It is the type of statements you make above that come up with those writing the legislation to remove methanol from funding to help companies like ours, but give the handouts to the ethanol technologies.  As both alcohols, their should be more support and less controversy.  A good report which appealed to both methanol and ethanol lobbies to work together is here:

    Extending the Supply of Alcohol Fuels for Energy Security and Carbon Reduction
    R.J. Pearson and J.W.G. Turner
    Lotus Engineering, Norwich, Norfolk, UK
    M.D. Eisaman and K.A. Littau
    Palo Alto Research Center, Palo Alto, CA, USA
    Copyright © 2009 Lotus Engineering and PARC

    http://www.ecolo.org/documents…..tus_09.pdf

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  30. By Walt on May 22, 2010 at 6:44 am

    Robert Rapier said:

    In the real world, though, where Fiberight will come in conservatively at $2.50, I can come in at $1.50.
    RR


     

    Robert, is this calculation correct in converting biomass to biogas?

    ($50/ton x 1 ton/1000 kg x 1000 kg x 16 kg/kmol x 1 kmol/22.4 m3 x 1
    m3/35 ft3 x 1000 ft3/mcf) / 50% efficiency = $2/mcf

    If this is the raw material cost of the biomass, it is very expensive.  Natural gas is being produced at about $4/mcf and that includes feedstock ready to be processed.  If we had to convert the biomass into biomethane we can assume another $3/mcf.

    If you paid $50/ton for the biomass, and then converted it to biomethane, we would have a feedstock price of $5/mcf (subject to change).

    This might be why the biomethane digester companies stopped selling to the pipelines their gas, and converted it to electricity.

    [link]      
  31. By Kit P on May 22, 2010 at 8:46 am

    “This might be why the biomethane
    digester companies stopped selling to the pipelines their gas, and
    converted it to electricity.”

     

    Which companies are those Walt?

     

    Anaerobic digestion produces biogas
    which is a mixture of primarily CH4, CO2, & H2S. Biogas is
    basically a waste product of natural decay and a poor fuel. It is
    often located places that do not have pipelines.

     

    Many politicians have compulsive waste
    disorder, or CWD when it comes to energy but not the wise use of tax
    dollars. The point I am making is not get confused between good
    engineering and ideas that are predicated on bad engineering but
    dictated be politicians.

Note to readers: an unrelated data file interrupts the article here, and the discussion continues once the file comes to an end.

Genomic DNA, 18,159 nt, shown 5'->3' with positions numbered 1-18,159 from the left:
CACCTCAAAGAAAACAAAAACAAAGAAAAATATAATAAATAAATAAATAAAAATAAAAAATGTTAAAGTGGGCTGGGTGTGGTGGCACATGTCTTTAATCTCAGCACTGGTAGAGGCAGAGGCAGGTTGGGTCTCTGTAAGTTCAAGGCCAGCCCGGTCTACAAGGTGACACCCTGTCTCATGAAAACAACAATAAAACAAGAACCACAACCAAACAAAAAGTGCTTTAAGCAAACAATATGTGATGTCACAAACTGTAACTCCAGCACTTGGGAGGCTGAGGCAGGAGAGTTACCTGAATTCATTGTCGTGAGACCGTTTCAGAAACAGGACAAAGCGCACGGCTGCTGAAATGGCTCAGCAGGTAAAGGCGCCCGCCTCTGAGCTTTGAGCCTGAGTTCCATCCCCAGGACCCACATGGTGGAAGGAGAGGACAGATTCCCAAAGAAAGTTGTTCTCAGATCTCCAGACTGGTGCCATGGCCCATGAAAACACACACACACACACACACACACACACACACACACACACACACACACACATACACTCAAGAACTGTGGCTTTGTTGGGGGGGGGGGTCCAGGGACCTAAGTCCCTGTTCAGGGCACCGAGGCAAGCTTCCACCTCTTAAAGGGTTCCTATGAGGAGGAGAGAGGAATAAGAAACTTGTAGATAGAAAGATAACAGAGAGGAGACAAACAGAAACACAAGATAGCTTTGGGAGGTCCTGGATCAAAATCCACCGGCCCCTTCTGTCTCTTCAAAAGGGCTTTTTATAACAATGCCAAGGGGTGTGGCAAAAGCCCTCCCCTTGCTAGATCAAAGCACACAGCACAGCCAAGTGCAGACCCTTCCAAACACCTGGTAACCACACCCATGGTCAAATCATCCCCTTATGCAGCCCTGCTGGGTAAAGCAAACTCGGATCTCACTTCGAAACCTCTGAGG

If you have a large landfill, a WWTP,
    or CAFO within a couple miles of a boiler using propane of fuel oil;
    then the economics supports a pipeline to use the biogas because the
    biogas not need to be cleaned. Biogas would be a good fuel for a
    boiler at an ethanol plant.

     

    If there is enough biogas to supply a 1
    MWe ICE (designed to run on biogas) driven generator, then
    electricity can be produced at a lower cost that the national
    average. I can cite thousands of examples of this use of biogas.

     

    The next step is to produce higher
    value transportation fuel with biogas. I do not know any company
    that has done this on any large scale. One the problems when going
    from the pilot project to commercial is meeting safety and
    environmental regulations. There are lots of things that can be done
    in third world countries. However, to disregard the safety of
    workers is unethical any place.

     

    I suspect that ‘Political Favoritism’
    has nothing to do with why is not getting any DOE funding.

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  32. By Walt on May 22, 2010 at 8:55 am

    Kit P said:

    “This might be why the biomethane

    digester companies stopped selling to the pipelines their gas, and

    converted it to electricity.”

     

    Which companies are those Walt?

     


     

    Kit,

    This is one of the companies I know personally.  I know Norma and she is one of the brightest technical experts in the industry.  Not only is she bright, but she has never made any wild accusations like what I have seen above regarding methanol.  She is pure professional, and operates her business on the numbers and what is best for her clients.  She is a leader in this sector for sure.

    http://www.epa.gov/agstar//pdf…..donald.pdf

    I know they have stopped selling to the pipeline, and moved everything to electricity now due to the margins alone.

    [link]      
  33. By Walt on May 22, 2010 at 9:06 am

    Kit P said:

    I suspect that ‘Political Favoritism’

    has nothing to do with why is not getting any DOE funding.


     

    I would agree that it would be absolutely illegal if pure politics “political favoritism” had anything to do with who gets funding and who does not…since I’ve worked in almost 40 countries in the past 20 years…I could never imagine that this principle of corruption (my opinion) exists in America.  When I fill out the grant applications, I always wondered why the form was required for lobbyist to be appointed for the grant if they were used.

    I’m not really sure what a lobbyiest could do that would impact the merits of the technology to the grant reviewers, but since Washington is the bashton of global integrity, honesty and technical superiority…it is best just to keep my mouth shut.  I know from working around the world in lots of energy sectors that politics does not effect who gets money and who does not to the average American (read Kit P), but when I speak about it with foreigners who lobby America they think I live on another planet for being so nieve.  I guess this is why Americans watch so much TV day after day…but this topic deserves another blog somewhere else.